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on June 12, 2012
This book was a great book. It gives in an inside look at how Apple functions as an iconic company. It opens us up to some of the ways that they manage their infrastructure and heirarchy.
Many people say that this book is a sequel to the recent bio on Steve Jobs. I totally agree with that as this book doesn't analyze Jobs' life, but it does analyze his business systems and practices. It was enjoyable to read about some of the philosophies and methods that make Apple what it is.

My only drawback is that this book didn't really reveal many "secrets". There were no major revelations that people aren't aware of through articles or other recent publicly documented information. Any hard core apple fan is definitely aware of most of the information that was provided in this book.

Nevertheless, this book is definitely an enjoyable read and a must for every Apple and Steve Jobs fan. I would definitely add it to the collection as it is a good overview and recap of both. Plus, it has an easy and quick flow which would allow you to finish it at a nice pace. Therefore, I highly recommend this book to all people that get inspired from business and innovation.
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on February 1, 2012
i had been anticipating this book as much as i have walter isaacson's jobs biography. i loved the latter, because it was written with a lot of effort, had tons of insider information and the goal of deeply understanding its subject.

this book, in contrast, looks like a long tabloid article on apple - which may suffice for those not knowing the company, but can be truly disappointing for those, who are a bit familiar with the subject. no big surprises, no extra insight, not much relevant research.

to be fair: i quit reading after four chapters. it may get better towards the end, but i felt that keeping on reading was just a waste of time.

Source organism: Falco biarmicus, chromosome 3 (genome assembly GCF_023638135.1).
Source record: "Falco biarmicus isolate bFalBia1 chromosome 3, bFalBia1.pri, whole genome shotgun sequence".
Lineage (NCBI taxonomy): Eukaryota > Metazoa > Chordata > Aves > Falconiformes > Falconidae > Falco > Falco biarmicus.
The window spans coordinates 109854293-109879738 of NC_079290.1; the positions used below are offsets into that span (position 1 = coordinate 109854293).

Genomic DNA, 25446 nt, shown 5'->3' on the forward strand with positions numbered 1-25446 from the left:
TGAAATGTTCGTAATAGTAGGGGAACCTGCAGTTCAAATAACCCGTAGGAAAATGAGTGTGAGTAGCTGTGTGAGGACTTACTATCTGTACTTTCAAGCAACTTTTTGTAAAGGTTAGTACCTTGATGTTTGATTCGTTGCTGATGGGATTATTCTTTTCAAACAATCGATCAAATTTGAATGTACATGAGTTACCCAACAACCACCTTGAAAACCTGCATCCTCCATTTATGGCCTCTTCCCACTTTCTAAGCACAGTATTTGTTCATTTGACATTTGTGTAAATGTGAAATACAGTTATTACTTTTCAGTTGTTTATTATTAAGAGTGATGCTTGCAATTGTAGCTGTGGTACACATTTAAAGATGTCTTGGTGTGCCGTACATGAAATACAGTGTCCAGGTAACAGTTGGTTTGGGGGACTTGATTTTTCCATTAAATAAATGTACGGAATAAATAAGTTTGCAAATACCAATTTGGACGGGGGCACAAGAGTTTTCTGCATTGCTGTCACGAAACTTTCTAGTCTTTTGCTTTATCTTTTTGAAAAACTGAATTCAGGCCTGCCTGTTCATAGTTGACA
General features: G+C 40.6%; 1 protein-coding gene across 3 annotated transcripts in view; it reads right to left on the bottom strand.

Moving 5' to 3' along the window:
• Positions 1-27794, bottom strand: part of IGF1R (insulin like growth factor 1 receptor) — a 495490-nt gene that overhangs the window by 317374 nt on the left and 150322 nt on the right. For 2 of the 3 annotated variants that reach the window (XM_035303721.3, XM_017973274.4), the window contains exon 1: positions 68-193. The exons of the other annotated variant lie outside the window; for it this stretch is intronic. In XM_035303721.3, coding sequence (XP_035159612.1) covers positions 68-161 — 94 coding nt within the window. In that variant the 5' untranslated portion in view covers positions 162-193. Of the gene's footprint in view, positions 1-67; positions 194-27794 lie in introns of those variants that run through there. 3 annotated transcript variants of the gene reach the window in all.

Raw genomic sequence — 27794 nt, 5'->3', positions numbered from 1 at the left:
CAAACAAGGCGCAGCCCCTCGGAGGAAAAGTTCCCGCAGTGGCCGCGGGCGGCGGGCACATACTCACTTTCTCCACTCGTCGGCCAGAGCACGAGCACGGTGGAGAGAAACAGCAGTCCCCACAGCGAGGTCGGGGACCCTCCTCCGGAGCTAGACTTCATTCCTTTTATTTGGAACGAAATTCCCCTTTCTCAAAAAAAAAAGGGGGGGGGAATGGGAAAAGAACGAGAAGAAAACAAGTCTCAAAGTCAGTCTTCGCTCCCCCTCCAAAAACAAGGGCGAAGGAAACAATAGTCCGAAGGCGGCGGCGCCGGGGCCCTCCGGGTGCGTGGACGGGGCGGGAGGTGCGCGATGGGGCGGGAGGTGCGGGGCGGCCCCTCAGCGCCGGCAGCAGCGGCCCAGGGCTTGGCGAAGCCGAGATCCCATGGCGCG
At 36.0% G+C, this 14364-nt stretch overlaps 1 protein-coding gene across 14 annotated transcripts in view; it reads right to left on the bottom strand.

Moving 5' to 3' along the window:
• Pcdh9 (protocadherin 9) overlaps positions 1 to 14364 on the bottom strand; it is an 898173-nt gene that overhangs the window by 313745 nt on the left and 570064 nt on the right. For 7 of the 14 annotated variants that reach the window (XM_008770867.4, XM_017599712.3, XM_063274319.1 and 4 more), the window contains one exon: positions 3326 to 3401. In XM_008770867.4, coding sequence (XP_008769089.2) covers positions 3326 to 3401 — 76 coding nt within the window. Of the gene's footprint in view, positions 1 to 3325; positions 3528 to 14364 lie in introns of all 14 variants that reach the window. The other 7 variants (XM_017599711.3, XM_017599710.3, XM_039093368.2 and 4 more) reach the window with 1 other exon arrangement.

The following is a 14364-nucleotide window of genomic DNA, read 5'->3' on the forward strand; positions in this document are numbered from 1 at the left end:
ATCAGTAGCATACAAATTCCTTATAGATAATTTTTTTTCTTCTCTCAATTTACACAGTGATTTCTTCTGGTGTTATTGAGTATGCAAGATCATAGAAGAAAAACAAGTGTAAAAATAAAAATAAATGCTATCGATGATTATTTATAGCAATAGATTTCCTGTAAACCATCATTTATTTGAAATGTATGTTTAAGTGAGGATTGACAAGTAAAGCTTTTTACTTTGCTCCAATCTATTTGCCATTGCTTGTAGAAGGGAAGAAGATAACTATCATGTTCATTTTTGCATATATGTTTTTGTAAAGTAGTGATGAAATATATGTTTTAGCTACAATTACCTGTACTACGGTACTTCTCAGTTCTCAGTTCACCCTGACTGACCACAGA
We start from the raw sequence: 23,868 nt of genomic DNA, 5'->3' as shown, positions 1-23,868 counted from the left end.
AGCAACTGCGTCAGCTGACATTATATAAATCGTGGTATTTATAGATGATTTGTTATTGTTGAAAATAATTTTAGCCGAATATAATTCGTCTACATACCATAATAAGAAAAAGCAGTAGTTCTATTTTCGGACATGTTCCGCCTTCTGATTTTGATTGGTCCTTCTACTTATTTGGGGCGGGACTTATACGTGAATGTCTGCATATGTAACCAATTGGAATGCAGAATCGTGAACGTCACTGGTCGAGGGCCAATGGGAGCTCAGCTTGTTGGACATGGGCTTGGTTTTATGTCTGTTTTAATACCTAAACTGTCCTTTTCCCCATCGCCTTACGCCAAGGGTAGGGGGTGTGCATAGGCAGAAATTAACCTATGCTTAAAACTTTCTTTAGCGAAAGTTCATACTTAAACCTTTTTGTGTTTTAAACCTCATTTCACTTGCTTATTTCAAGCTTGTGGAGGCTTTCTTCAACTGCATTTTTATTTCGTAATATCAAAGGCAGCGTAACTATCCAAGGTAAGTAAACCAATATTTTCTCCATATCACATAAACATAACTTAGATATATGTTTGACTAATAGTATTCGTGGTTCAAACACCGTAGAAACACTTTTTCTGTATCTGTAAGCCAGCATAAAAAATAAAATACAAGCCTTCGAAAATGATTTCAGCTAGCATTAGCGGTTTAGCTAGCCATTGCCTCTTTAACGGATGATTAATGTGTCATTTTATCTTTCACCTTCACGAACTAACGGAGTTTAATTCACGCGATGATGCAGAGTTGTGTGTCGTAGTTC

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on February 26, 2012
Wow! Inside Apple is a MUCH better book for technology people than the Isaacson Steve Jobs Bio!

As a founder of several technology startups, I am finding this to be GREAT in terms of insight into what Jobs did and how he structured Apple for success. This short book says far more of use to me in 200 pages (and likely you if you have any influence at your company) than the mostly useless 600 page Isaacson Bio. I read the other and grew to really dislike it as an incredible lost opportunity... you can read that review over there if you care to.. but don't waste too much time with that! If you're a Technology person, get right down to this one.

I found its primary value to be that it highlights the many ways in which Jobs structured Apple to function. Often Jobs approach and technique is counter to "Standard" B-School practices and conventional thinking on running companies, but they make a lot of sense. It does not take a lot of time to explain them but will likely take a while to implement and find your own way. And clearly the Jobs approach is not hurting Apple any.

So, all I really have to say is if your running a company or starting one, GET THIS, READ THIS, and start trying to work it out your own approach and implementation of the many useful hints found here.
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on July 29, 2012
This is a very interesting book. If you are a fan or hater of Apple, you will want to read this book. It covers the recent history and what is happening now, it is not a history of the entire company's history. It does make interesting reading and gives you a glimps into the innerworkings of the company. My one complaint is that the author actually never conducted interviews with people within the company. It is all gathered from other interviews, or from people who no longer work for Apple, but did at some point. Therfore the title of the review.
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VINE VOICEon January 27, 2012
Lashinsky does a pretty good job delving into what makes Apple tick. The personalities and dynamics at play. It's a good accompaniment to the Jobs biography. Note, the insights into the secretive aspects of Apple have been overstated. They are few, and oft repeated. You'll read about how ID cards don't work in certain areas probably a dozen times. -1 star for that.

Bottom line, thanks to stringent accountability, and a get-it-done culture backed by a huge war chest, Apple is a tightly wound machine, ready to execute on whatever its leadership divines is necessary. In a post-Jobs world, the question is whether that leadership is in Cook or someone else.
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on September 20, 2013
This is the best book about Steve Jobs I have read.
It really gets down to the essence of his drive and creativity
it does not go very much into his personal life, but explores his Apple life in depth
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on April 8, 2012